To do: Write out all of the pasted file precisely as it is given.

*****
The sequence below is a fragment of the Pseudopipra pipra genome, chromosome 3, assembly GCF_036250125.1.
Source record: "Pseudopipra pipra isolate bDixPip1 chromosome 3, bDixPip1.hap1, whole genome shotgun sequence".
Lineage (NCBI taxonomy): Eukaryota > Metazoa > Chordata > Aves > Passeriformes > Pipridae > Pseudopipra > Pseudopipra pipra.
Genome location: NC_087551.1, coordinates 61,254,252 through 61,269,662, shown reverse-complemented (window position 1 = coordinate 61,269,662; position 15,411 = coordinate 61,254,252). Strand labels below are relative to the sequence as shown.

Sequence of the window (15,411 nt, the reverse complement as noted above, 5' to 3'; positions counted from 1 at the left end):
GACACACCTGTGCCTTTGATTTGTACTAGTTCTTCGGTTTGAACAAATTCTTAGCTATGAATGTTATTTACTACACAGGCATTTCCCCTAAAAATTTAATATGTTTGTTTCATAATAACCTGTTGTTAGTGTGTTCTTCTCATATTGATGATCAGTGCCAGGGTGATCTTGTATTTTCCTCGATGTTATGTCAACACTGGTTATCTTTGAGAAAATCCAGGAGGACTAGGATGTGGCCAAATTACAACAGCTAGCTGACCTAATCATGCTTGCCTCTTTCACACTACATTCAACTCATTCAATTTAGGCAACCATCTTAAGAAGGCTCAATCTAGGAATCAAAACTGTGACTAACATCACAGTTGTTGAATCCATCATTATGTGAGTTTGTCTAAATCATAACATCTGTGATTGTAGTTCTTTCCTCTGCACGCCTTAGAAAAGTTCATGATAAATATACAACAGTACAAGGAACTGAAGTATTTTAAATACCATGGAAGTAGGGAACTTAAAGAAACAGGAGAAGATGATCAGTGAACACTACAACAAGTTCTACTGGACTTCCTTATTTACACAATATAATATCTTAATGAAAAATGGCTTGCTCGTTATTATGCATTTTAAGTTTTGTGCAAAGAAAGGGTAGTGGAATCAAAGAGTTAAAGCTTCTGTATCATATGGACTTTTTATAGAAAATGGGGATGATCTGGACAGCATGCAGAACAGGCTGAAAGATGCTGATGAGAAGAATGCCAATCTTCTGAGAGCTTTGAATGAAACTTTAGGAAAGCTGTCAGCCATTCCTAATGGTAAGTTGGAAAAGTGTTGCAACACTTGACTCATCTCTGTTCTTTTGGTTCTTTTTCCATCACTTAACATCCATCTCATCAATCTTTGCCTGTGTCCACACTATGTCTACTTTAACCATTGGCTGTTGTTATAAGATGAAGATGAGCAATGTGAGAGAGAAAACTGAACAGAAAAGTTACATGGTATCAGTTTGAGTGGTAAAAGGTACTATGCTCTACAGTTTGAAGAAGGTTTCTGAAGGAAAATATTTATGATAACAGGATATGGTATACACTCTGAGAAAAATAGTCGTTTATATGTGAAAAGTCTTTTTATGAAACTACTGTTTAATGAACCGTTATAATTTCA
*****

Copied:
The sequence below is a fragment of the Pseudopipra pipra genome, chromosome 3, assembly GCF_036250125.1.
Source record: "Pseudopipra pipra isolate bDixPip1 chromosome 3, bDixPip1.hap1, whole genome shotgun sequence".
Lineage (NCBI taxonomy): Eukaryota > Metazoa > Chordata > Aves > Passeriformes > Pipridae > Pseudopipra > Pseudopipra pipra.
Genome location: NC_087551.1, coordinates 61,254,252 through 61,269,662, shown reverse-complemented (window position 1 = coordinate 61,269,662; position 15,411 = coordinate 61,254,252). Strand labels below are relative to the sequence as shown.

Sequence of the window (15,411 nt, the reverse complement as noted above, 5' to 3'; positions counted from 1 at the left end):
GACACACCTGTGCCTTTGATTTGTACTAGTTCTTCGGTTTGAACAAATTCTTAGCTATGAATGTTATTTACTACACAGGCATTTCCCCTAAAAATTTAATATGTTTGTTTCATAATAACCTGTTGTTAGTGTGTTCTTCTCATATTGATGATCAGTGCCAGGGTGATCTTGTATTTTCCTCGATGTTATGTCAACACTGGTTATCTTTGAGAAAATCCAGGAGGACTAGGATGTGGCCAAATTACAACAGCTAGCTGACCTAATCATGCTTGCCTCTTTCACACTACATTCAACTCATTCAATTTAGGCAACCATCTTAAGAAGGCTCAATCTAGGAATCAAAACTGTGACTAACATCACAGTTGTTGAATCCATCATTATGTGAGTTTGTCTAAATCATAACATCTGTGATTGTAGTTCTTTCCTCTGCACGCCTTAGAAAAGTTCATGATAAATATACAACAGTACAAGGAACTGAAGTATTTTAAATACCATGGAAGTAGGGAACTTAAAGAAACAGGAGAAGATGATCAGTGAACACTACAACAAGTTCTACTGGACTTCCTTATTTACACAATATAATATCTTAATGAAAAATGGCTTGCTCGTTATTATGCATTTTAAGTTTTGTGCAAAGAAAGGGTAGTGGAATCAAAGAGTTAAAGCTTCTGTATCATATGGACTTTTTATAGAAAATGGGGATGATCTGGACAGCATGCAGAACAGGCTGAAAGATGCTGATGAGAAGAATGCCAATCTTCTGAGAGCTTTGAATGAAACTTTAGGAAAGCTGTCAGCCATTCCTAATGGTAAGTTGGAAAAGTGTTGCAACACTTGACTCATCTCTGTTCTTTTGGTTCTTTTTCCATCACTTAACATCCATCTCATCAATCTTTGCCTGTGTCCACACTATGTCTACTTTAACCATTGGCTGTTGTTATAAGATGAAGATGAGCAATGTGAGAGAGAAAACTGAACAGAAAAGTTACATGGTATCAGTTTGAGTGGTAAAAGGTACTATGCTCTACAGTTTGAAGAAGGTTTCTGAAGGAAAATATTTATGATAACAGGATATGGTATACACTCTGAGAAAAATAGTCGTTTATATGTGAAAAGTCTTTTTATGAAACTACTGTTTAATGAACCGTTATAATTTCA